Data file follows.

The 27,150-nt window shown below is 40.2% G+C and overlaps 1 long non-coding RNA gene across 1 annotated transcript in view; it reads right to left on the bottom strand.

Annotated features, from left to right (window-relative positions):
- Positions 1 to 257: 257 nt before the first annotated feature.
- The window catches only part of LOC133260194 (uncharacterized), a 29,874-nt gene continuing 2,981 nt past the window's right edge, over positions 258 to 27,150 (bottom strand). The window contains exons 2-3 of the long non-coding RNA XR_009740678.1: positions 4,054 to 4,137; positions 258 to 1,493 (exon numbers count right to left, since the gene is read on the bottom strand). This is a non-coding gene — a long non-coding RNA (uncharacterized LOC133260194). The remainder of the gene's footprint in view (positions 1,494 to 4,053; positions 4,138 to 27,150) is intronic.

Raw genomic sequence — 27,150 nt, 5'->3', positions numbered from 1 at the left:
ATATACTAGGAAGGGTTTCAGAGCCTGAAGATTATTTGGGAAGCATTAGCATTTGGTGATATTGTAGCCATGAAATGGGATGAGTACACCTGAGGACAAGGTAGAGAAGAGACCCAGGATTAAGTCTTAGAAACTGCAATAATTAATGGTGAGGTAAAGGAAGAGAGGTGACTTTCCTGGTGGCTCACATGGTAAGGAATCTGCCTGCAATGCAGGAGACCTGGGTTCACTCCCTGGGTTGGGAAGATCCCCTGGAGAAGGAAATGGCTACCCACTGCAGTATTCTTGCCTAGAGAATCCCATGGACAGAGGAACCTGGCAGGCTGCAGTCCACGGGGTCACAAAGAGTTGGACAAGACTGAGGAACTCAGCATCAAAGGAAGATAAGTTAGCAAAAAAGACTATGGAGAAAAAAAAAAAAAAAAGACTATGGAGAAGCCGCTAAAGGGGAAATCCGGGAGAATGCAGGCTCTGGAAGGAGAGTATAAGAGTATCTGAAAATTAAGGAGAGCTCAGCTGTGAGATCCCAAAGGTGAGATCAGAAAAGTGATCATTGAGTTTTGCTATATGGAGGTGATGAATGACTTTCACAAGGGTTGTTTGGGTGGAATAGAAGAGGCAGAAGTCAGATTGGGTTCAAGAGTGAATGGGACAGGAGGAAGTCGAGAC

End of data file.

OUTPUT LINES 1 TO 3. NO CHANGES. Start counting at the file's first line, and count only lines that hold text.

The 27,150-nt window shown below is 40.2% G+C and overlaps 1 long non-coding RNA gene across 1 annotated transcript in view; it reads right to left on the bottom strand.

Annotated features, from left to right (window-relative positions):
- Positions 1 to 257: 257 nt before the first annotated feature.